It is my understanding that objects in the Universe are not just getting farther apart but space itself is expanding and so in some real sense, higher-dimensional geometry is "real" -- if so, on a much smaller scale, can we observe for example, points whose distance is measured using all 4 (or more) dimensions? Can 4D objects like tessaracts actually be constructed? Does this expansion affect atomic-scale objects like protons and could this have an effect on their stability?


Space is expanding. But it isn't expanding into a magical higher dimensional spatial superspace. It's merely expanding into the future.

Spacetime itself is 4d and each 4d point in 4d spacetime tells you the moment and the location.

You can imagine a 4d spacetime and have the time of a 4d point be how far it is from the origin. Each time coresponds to a 3d surface in 4d, and later times corresponds to a larger 3d surface.

But there isn't a 4d space. The larger surfaces are actually later times, what you expanded into was the future (a later time) not a different space.

This is also why there isn't a "before the big bang". There isn't a point deeper than the center of the earth.

We have to have a 4d spacetime since observers disagree on how to splice the 4d spacetime in time parts and space parts. And this is because clocks and rulers give readings that depend not only on the where-when you start at and the where-when you end up at. But also on the 4d path you take, making it impossible to objectively break it into a time part and a space part.

Which means we described it as a family of surfaces based on clocks and rulers that moved along radial lines. But others will break it down differently. But we will agree on the full 4d spacetime, it's the objective thing.

Notice that all 4d points are on a radial line to the origin so no point is preferred as a center. And there is no "before the big bang" and there is no larger space, just a 4d spacetime.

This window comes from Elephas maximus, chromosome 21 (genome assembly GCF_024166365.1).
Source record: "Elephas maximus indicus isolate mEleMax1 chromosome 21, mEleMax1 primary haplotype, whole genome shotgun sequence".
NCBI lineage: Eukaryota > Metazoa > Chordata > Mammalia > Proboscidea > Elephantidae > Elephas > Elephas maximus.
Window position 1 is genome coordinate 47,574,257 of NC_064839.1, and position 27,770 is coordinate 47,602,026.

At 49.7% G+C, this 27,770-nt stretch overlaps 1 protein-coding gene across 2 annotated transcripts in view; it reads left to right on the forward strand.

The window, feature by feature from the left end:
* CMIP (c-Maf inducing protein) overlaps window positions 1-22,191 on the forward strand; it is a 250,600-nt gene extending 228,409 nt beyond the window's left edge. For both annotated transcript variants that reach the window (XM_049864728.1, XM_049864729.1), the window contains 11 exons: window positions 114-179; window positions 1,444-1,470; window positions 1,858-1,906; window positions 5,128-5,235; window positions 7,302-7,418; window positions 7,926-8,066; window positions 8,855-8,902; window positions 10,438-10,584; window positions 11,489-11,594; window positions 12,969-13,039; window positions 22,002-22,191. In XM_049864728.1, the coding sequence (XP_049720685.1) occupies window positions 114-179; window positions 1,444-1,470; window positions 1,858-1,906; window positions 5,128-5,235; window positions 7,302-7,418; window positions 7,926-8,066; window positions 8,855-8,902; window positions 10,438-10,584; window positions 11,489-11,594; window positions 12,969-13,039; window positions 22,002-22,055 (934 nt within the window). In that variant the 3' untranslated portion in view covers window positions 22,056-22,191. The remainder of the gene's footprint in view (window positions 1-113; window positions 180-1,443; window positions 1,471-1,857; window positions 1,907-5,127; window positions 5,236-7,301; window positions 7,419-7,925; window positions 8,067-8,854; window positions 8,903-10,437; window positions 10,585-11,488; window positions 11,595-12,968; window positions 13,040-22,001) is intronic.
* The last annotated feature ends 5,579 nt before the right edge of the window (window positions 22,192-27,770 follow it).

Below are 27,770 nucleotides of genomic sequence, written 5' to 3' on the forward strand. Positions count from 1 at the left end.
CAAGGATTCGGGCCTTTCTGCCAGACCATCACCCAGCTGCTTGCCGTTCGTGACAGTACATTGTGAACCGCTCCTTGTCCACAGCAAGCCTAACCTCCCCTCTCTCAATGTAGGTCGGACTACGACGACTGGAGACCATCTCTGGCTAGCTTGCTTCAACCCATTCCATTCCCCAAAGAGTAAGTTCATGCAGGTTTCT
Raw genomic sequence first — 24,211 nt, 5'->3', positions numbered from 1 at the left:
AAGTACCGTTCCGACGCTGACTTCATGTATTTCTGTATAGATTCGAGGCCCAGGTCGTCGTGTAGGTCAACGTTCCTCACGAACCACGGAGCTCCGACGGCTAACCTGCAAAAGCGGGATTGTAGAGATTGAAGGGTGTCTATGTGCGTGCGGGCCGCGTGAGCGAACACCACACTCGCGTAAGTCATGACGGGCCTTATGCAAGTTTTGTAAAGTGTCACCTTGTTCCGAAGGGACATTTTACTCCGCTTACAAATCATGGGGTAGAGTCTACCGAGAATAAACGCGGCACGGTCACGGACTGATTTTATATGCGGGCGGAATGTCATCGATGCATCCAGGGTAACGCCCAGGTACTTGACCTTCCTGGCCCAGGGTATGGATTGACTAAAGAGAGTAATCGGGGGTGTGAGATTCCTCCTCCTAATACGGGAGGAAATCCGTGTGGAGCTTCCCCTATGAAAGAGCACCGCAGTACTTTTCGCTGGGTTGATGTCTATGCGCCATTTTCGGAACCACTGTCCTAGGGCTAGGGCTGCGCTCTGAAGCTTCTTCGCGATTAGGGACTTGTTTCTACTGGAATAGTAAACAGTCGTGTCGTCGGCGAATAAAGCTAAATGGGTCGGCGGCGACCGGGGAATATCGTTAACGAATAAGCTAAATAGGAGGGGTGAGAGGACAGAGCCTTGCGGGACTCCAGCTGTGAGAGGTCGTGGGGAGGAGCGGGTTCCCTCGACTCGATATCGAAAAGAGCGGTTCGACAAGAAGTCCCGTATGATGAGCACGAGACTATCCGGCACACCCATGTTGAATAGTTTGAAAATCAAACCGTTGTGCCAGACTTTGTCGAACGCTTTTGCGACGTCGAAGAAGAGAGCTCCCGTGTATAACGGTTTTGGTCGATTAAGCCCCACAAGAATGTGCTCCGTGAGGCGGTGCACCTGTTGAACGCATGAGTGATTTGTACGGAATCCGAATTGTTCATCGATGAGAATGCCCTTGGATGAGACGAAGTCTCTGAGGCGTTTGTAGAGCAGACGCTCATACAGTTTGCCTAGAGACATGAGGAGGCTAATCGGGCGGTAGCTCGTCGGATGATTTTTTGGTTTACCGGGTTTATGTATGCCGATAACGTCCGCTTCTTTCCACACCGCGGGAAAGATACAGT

• $\begingroup$ why is 4D space "magical?" $\endgroup$ – Jeff Mar 13 '16 at 23:08
  • $\begingroup$ @Jeff It's magical because it's not related to predictions. We predict what clocks and rulers read by defining a metric tensor on the 4d spacetime and if you choose to embed the 4d spacetime into some larger thing in a way that changes the predictions you get wrong predictions. And if you embed it in a way where the embedding into the larger thing doesn't change the predictions, then the larger thing is pure mysticism. It's an absurd plan anyway since you need time be able to be "curved" too, that's why you need a metric tensor on a 4d spacetime. $\endgroup$ – Timaeus Mar 14 '16 at 0:20
  • 1
    $\begingroup$ Is it not somewhat interesting that space expands faster than light in places and this suggests that we are not therefore dealing with "normal" 3-D space? I don't know if you can conclude that there are extra dimensions from this but certainly it is significant. $\endgroup$ – Jeff Mar 15 '16 at 16:35
  • $\begingroup$ This is also why there isn't a "before the big bang". There isn't a point deeper than the center of the earth. This is cute, but I don't think it really works. You're asserting that the big bang singularity is not removable, so that it's impossible to extend the metric past it -- which is true, but requires calculations to demonstrate, not just words. $\endgroup$ – Ben Crowell Jan 28 '19 at 15:19

Your Answer

By clicking “Post Your Answer”, you agree to our terms of service, privacy policy and cookie policy

Not the answer you're looking for? Browse other questions tagged or ask your own question.